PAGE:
2. Extra-territorial reach
Unsurprisingly, given that the statute is targeted at “foreign corrupt practices,” the FCPA has broad extraterritorial reach. The statute covers not only the actions of US persons (including US companies and their foreign subsidiaries), and issuers of securities on U. exchanges (such as non-US companies listed on the New York Stock Exchange), but also any non-US persons which take any action that can be construed to be “in the United States” (including by use of the means and instrumentalities of US interstate commerce) in furtherance of a corrupt payment to a foreign government official.
Federal agencies have also taken an aggressive approach to prosecuting FCPA violations, even in cases where practically all the relevant conduct occurred overseas. In some cases, they have pursued ancillary theories of liability, such as aiding and abetting and conspiracy to bring charges against parties which would otherwise be outside of the broad jurisdictional scope of the FCPA.
Accordingly, many foreign companies and individuals potentially risk FCPA exposure from business conduct that involves even a minimal connection to the United States (such as, to provide a few examples, emails to the United States, transfers routed through the US banking system, or registering American Depository Receipts). This heightens the need for global multinationals with even a minimal presence in, or connection to business activity in, the United States to consider strengthening their compliance frameworks to address FCPA risks.
A commercial organisation may commit the section 7 offence as a result of conduct carried out by an “associated person” if it is either a company incorporated in the UK or a partnership formed in the UK, or carries on a business, or part of a business, in any part of the UK, regardless of where it was incorporated or formed (section 7(5)).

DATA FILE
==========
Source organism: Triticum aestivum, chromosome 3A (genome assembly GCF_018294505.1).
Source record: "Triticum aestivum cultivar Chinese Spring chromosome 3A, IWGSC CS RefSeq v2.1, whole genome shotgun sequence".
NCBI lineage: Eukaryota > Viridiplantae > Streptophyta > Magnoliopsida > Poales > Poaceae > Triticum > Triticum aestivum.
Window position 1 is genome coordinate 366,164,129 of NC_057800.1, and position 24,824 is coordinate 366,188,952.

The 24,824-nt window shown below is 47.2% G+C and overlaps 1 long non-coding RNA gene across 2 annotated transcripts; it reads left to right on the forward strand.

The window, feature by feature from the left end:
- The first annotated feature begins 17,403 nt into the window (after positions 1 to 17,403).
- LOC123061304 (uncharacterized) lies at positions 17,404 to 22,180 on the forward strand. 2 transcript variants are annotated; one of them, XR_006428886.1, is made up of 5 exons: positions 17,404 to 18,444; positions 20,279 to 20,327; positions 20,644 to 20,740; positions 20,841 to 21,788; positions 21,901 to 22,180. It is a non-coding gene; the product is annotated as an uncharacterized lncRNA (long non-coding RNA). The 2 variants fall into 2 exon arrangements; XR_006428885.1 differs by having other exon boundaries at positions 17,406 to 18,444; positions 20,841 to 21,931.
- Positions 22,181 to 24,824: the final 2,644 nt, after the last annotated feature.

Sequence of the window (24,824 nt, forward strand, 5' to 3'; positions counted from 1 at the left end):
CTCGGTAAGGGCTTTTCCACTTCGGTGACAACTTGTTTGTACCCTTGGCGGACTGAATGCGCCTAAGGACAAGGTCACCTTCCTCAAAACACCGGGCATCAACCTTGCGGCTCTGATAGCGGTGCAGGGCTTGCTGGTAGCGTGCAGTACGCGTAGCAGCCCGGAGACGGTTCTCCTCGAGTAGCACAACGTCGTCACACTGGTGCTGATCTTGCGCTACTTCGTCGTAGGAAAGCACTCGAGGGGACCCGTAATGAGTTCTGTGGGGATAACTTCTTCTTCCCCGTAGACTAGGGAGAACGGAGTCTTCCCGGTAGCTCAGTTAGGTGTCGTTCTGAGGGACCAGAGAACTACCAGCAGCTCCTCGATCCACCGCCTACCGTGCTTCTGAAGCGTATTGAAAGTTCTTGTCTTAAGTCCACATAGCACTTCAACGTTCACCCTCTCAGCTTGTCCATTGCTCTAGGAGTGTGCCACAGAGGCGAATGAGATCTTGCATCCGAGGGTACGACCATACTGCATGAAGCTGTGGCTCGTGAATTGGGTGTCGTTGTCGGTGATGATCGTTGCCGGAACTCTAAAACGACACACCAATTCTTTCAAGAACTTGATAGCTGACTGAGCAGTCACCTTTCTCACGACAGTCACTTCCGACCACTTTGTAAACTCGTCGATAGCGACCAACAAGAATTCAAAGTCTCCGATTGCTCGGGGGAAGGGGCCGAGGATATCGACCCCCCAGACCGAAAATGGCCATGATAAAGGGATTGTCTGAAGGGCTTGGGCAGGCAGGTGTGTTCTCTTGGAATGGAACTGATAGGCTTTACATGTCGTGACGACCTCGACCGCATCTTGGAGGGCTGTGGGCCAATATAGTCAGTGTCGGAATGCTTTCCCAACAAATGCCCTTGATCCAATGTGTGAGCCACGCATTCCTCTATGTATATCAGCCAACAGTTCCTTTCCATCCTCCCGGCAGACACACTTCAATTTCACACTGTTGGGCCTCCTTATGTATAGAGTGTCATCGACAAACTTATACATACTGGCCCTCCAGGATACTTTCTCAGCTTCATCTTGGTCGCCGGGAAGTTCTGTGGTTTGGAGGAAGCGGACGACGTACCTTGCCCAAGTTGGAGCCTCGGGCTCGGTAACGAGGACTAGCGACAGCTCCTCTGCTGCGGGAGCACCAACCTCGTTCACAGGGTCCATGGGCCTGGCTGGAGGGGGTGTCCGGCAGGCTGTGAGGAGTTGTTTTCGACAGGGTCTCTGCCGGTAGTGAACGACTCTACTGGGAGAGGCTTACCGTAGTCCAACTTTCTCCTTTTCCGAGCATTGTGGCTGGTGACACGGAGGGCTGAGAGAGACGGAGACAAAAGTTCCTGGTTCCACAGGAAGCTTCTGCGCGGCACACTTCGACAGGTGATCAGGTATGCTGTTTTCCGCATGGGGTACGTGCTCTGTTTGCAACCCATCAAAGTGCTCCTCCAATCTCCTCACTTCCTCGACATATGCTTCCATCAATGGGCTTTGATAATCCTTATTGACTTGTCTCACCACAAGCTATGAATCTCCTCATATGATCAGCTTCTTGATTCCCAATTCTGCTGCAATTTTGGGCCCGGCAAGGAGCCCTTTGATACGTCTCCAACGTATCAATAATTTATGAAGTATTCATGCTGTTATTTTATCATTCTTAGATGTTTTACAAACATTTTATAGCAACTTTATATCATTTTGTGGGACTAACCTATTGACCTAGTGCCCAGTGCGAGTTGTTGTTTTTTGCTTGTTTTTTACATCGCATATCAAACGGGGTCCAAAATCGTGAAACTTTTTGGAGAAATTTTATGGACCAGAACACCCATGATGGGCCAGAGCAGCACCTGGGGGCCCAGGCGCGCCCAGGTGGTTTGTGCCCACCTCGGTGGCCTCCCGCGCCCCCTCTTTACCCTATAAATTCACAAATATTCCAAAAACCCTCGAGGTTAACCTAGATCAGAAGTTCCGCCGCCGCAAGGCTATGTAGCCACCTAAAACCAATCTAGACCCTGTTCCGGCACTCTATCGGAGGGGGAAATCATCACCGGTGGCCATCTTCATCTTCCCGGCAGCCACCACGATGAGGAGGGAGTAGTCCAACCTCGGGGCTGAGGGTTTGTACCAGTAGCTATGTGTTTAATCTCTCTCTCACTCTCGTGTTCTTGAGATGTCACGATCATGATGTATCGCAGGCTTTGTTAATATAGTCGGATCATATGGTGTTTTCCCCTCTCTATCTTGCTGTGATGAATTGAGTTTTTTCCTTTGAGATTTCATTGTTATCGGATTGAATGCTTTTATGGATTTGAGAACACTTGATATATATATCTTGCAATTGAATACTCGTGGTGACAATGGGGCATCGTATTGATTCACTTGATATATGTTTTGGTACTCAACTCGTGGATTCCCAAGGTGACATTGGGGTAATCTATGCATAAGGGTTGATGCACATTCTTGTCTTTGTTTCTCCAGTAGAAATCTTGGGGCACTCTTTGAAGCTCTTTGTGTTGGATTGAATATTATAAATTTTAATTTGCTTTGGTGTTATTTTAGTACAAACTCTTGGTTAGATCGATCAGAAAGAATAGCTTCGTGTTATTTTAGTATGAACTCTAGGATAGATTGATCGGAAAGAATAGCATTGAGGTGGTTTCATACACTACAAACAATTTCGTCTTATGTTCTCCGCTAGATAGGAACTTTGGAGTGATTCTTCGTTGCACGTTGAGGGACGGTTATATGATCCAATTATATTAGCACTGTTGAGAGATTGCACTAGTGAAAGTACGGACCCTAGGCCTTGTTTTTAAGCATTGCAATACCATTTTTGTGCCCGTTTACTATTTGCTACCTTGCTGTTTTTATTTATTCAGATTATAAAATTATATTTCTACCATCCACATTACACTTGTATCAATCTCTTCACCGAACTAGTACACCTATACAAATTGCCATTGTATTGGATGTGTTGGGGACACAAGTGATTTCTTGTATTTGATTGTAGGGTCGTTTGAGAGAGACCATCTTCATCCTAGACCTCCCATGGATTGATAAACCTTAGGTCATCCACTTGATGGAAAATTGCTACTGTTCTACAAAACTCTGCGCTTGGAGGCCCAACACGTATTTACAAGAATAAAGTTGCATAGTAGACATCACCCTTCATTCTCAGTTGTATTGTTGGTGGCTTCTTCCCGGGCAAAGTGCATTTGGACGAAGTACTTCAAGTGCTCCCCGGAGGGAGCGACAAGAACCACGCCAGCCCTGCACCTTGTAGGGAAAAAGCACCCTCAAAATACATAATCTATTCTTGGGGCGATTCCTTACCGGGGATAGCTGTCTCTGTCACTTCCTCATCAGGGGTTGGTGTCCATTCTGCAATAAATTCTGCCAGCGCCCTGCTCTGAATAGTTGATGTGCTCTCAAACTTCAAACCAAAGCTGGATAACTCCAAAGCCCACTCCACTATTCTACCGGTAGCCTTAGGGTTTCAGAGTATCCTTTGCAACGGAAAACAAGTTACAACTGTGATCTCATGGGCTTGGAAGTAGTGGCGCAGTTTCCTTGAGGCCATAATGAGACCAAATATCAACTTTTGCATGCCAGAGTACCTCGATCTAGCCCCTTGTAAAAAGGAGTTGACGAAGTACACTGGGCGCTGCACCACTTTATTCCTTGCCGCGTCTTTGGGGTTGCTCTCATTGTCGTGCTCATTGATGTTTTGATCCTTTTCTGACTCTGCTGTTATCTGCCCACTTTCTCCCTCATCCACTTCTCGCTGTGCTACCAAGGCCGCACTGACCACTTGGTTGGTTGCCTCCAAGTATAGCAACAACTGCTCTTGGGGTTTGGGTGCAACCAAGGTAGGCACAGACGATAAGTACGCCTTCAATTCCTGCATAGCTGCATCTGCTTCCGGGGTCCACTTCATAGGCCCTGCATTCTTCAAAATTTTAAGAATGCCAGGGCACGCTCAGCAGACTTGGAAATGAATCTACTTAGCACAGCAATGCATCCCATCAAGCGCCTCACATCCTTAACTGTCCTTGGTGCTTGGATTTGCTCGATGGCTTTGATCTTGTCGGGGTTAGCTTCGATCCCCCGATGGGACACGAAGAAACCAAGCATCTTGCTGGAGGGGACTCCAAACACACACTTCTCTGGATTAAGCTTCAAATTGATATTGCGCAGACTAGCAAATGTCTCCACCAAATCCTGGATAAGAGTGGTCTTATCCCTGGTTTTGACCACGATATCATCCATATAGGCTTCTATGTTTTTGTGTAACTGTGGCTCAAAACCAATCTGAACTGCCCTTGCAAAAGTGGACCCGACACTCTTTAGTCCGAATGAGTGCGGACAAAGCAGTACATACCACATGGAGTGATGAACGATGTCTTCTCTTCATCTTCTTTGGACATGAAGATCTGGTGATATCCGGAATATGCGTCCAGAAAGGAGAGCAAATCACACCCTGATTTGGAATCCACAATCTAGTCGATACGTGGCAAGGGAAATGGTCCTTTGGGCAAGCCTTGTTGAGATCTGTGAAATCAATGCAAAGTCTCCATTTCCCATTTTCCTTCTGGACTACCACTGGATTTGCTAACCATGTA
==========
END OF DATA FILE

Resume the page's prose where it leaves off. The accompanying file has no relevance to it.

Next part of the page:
In practice, this means that a company incorporated overseas, which has business operations or a subsidiary located in the UK, may be at risk of committing the corporate offence if a person “associated” with it bribes another person anywhere in the world with the intention of obtaining or retaining business or an advantage in the conduct of business for the company.
This extra-territorial reach is clearly seen in the DPAs agreed to date, which have often involved both UK and non-UK companies. In particular, despite being registered in the Netherlands, Airbus agreed to a DPA which covered conduct in five jurisdictions: Sri Lanka, Malaysia, Indonesia, Taiwan and Ghana. This was not a contested matter for the Court to determine as Airbus conceded jurisdiction such that we do not yet have a jurisprudence in the UK on how far jurisdiction may go. This has the impact of compelling organisations with a UK presence to strengthen their global compliance frameworks.
3. Guidance on Compliance Measures and Contractual Safeguards
Against this complex backdrop of liability risks, US and UK regulators agree on the importance of adequate compliance measures and contractual safeguards to address ABC issues. Contractual provisions can require compliance with the FCPA, UKBA and the company’s anti-bribery policy, or create obligations to report conduct, maintain accurate records and co-operate with compliance investigations. Compliance monitoring both deters and detects misconduct, which can be done proactively to refresh due diligence on a periodic basis and reactively in response to pre-defined red flags.
Conducting pre-transaction due diligence
US federal agencies have suggested pre-transaction due diligence measures to reduce FCPA liability emerging out of joint ventures, including:
- conducting risk-based due diligence on new acquisitions;
- ensuring that the acquiring company’s code of conduct and compliance policies and procedures apply as quickly as practicable post-transaction;
- conducting FCPA training for the new business and its partners and agents;
- conducting an FCPA-specific audit of the new business as quickly as practicable; and
- disclosing any corrupt payments discovered through due diligence.